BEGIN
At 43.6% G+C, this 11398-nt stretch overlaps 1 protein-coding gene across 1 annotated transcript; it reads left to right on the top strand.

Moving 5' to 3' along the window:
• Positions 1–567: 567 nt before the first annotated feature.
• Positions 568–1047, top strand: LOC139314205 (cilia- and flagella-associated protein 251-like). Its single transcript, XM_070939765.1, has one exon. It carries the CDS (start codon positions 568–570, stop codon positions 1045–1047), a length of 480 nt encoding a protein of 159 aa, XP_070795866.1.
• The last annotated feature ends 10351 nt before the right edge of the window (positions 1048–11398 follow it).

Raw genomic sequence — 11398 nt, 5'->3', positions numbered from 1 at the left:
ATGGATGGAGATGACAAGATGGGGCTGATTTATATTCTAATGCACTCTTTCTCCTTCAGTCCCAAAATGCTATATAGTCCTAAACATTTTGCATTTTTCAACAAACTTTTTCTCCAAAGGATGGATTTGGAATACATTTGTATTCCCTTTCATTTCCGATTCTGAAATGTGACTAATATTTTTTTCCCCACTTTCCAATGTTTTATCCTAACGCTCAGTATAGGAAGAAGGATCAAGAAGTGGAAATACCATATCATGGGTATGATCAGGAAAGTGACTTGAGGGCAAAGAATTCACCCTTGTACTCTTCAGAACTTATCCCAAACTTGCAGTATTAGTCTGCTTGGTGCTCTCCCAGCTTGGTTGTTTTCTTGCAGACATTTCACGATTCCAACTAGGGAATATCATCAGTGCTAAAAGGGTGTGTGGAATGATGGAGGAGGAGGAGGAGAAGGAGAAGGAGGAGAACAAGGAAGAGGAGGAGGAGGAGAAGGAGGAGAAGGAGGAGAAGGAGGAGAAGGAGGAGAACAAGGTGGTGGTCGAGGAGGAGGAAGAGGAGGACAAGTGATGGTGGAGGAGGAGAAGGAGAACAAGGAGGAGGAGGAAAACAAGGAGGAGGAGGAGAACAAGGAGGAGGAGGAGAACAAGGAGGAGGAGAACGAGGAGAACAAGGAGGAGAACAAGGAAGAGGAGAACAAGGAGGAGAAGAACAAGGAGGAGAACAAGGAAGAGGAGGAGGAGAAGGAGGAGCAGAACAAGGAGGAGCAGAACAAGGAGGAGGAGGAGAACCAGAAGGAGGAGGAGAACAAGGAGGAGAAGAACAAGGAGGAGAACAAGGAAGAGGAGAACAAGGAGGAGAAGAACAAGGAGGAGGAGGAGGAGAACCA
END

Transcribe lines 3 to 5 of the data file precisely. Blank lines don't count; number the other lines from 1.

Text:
• Positions 1–567: 567 nt before the first annotated feature.
• Positions 568–1047, top strand: LOC139314205 (cilia- and flagella-associated protein 251-like). Its single transcript, XM_070939765.1, has one exon. It carries the CDS (start codon positions 568–570, stop codon positions 1045–1047), a length of 480 nt encoding a protein of 159 aa, XP_070795866.1.
• The last annotated feature ends 10351 nt before the right edge of the window (positions 1048–11398 follow it).